10 tips for new (and old) doctors
The things I wish I’d known two years ago.
With a fresh cohort of medical graduates ready to hit the wards of our NHS in just over two weeks time, many people have taken to Twitter to offer their pearls of wisdom under the hashtag #TipsForNewDocs. As a foundation doctor coming to the end of my first two years of basic training, here are the ten things I wish I’d known on day 1.
- Tap into relocation expenses
Junior doctors can claim up to £8,000 during the course of their training to help with the costs of relocation. Whilst it may not be prudent to blow the entire sum right now, the money is there to help you cover the cost of searching for property, letting agents’ fees, solicitors’ fees, stamp duty, and removal costs.
Each deanery and trust has slightly different (?arbitrary) rules as to how much you can claim, and what you can claim for. This will typically be affected by whether you’re moving into rented or owned accommodation, whether you’re a first time buyer, and the length of your training programme within the deanery.
If you haven’t already looked into this — make sure to contact your HR department soon. And if you’ve missed out this time, make sure to claim when you move for your higher training.
2. Claim back your travel expenses
On a similar thread, make sure you know how to claim back your travel expenses. If you’re working at two different hospitals in the area, out on a GP placement, using your car for visits in the community, or rotate to a different area within the deanery, check to see if you’re eligible to have your travel costs reimbursed. The cost of any travel associated with study leave and mandatory training can also be claimed back.
Both public transport and private transport (using your own car) are eligible for reimbursement. However with the latter, check your car insurance policy as it may be necessary to obtain business cover. This may incur a small increase in your premium, but this will almost certainly be offset by the amount you can claim.
3. Use your study leave
Under the new contract, FY1 doctors are entitled to 15 days paid study leave, whilst FY2 doctors and above are entitled to 30 days study leave per year. Make sure you use it. At least six weeks notice may be required.
Each department of medical education will have different rules as to how this time can be used. You may be asked to use it for mandatory training days or induction (although this is frowned upon by the GMC). Typically courses and exams which form an integral part of your training will be eligible. You may be able to use the time to go to relevant conferences or to present your work elsewhere. As noted above, the transport costs entailed as part of your study leave, and sometimes the cost of courses/exams/conferences, should be reimbursed by the trust.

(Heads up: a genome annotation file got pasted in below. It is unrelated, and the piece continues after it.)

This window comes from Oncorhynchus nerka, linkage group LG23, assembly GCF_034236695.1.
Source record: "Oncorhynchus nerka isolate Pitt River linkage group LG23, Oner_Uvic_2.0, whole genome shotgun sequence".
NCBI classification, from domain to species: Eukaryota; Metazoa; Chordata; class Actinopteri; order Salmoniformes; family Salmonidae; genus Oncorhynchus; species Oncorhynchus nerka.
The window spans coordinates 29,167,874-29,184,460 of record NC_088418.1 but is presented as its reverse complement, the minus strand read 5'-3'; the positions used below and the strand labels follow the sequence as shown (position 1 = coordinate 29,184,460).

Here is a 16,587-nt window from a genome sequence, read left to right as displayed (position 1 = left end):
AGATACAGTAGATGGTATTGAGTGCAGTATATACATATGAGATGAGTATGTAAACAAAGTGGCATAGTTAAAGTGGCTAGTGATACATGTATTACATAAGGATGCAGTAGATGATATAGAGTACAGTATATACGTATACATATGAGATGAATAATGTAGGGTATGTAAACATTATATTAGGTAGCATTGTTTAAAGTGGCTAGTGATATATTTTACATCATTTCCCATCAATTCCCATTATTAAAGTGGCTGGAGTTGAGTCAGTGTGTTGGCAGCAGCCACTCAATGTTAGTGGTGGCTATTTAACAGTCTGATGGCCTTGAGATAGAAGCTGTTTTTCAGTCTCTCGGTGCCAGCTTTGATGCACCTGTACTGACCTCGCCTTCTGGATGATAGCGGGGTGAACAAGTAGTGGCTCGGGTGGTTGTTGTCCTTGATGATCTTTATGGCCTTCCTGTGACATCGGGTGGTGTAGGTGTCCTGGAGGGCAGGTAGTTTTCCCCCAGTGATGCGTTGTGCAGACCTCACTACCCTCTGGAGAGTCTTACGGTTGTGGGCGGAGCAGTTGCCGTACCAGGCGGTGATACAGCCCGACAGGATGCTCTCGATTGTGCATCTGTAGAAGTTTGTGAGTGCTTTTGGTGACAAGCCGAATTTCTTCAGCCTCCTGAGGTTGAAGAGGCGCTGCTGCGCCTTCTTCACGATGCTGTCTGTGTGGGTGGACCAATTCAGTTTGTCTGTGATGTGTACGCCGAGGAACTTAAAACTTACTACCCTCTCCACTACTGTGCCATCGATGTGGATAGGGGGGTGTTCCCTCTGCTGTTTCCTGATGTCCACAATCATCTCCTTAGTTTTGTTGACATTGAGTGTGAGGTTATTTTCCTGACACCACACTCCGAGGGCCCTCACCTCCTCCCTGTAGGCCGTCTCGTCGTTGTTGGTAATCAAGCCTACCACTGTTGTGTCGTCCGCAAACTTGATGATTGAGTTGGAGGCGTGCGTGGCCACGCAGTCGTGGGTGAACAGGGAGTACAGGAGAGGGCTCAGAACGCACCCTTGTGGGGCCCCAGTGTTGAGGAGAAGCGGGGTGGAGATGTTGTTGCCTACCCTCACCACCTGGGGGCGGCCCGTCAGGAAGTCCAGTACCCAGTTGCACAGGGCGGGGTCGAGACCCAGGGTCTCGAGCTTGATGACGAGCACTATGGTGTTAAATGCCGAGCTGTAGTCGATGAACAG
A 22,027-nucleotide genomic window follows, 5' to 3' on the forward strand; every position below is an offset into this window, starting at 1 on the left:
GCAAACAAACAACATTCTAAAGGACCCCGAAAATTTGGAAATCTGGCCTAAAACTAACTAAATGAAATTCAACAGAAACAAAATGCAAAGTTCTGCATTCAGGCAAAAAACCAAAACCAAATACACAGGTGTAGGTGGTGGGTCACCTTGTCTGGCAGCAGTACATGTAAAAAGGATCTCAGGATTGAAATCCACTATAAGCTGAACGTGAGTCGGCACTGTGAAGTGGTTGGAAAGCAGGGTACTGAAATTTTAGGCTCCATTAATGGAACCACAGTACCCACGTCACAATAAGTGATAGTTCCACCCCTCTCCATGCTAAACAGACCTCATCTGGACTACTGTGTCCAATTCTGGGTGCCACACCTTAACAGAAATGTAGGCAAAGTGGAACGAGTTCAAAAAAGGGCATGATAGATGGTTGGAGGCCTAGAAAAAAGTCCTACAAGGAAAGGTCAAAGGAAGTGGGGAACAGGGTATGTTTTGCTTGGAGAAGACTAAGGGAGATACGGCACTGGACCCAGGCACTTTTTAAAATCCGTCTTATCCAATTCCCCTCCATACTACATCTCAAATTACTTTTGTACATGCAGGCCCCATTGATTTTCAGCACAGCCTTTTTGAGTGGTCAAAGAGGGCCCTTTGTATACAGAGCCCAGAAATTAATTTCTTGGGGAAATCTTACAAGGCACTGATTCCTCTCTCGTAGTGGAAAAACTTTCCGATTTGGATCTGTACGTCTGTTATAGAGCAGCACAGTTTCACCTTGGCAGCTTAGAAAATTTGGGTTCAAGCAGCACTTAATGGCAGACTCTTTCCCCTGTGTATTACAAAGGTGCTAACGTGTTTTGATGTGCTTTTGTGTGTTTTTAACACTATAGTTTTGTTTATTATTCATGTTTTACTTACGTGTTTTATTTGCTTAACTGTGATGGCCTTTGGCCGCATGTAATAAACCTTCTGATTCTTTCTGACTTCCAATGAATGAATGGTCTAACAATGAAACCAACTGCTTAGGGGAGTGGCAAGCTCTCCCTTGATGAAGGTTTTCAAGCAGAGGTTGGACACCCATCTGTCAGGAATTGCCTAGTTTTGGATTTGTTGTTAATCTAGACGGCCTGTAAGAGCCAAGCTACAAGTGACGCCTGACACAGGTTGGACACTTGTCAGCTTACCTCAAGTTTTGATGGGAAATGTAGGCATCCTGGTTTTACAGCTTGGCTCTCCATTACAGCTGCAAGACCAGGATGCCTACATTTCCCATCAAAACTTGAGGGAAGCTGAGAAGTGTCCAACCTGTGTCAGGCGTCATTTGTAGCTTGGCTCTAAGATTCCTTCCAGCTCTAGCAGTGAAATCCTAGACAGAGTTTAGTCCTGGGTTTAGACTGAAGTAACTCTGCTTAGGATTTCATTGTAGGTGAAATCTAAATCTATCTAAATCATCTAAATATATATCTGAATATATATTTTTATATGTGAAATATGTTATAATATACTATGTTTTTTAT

Also make sure that you claim time off in lieu or study leave for any pre-course reading you have to do as part of a course. This includes for ALS!
4. Make good use of annual leave
As a new starter, you are entitled to 27 days annual leave a year + bank holidays on top. Please, make sure you use it.
Again, six weeks notice is usually required. The new 2016 contract stipulates that annual leave has to be granted for ‘life-changing’ events, such as your wedding day, as long as six weeks notice is provided.
If you work any part of a bank holiday, even an hour, you’re entitled to a day back in lieu. Also if you have a ‘zero day’ fall on a bank holiday (ask your SHO), you’re also entitled to a day back in lieu. Make sure you claim them.
You absolutely cannot start to look after patients unless you look after yourself. When you’re working 48 hours a week, annual leave gives you time to rest, recuperate, and realign yourself with your goals (in-work and outside of work).
5. Engage with exception reporting
You can submit an ‘hours’ exception report, for example if you stay half an hour late to stop somebody from dying. In return you should receive time back in lieu, or if not, payment for the extra time worked (at the ‘prevailing’ locum rate which, unfortunately, is crap). If it’s a regular occurrence, you can request a ‘work-schedule review’, during which you discuss the rota with your supervisor to highlight issues and hopefully reach solutions.
Something which hasn’t taken off yet, but totally should, is ‘training’ exception reporting. The idea is that if you miss a theatre list because you’re required on the ward, you miss departmental teaching because you’re needed elsewhere, or you miss any other training opportunity for any reason, you report it. This should identify the reasons for poor training, highlight those departments which don’t particularly care for their trainees (which may end up in trainees being pulled from that department), and hopefully be a force for positive change in the future.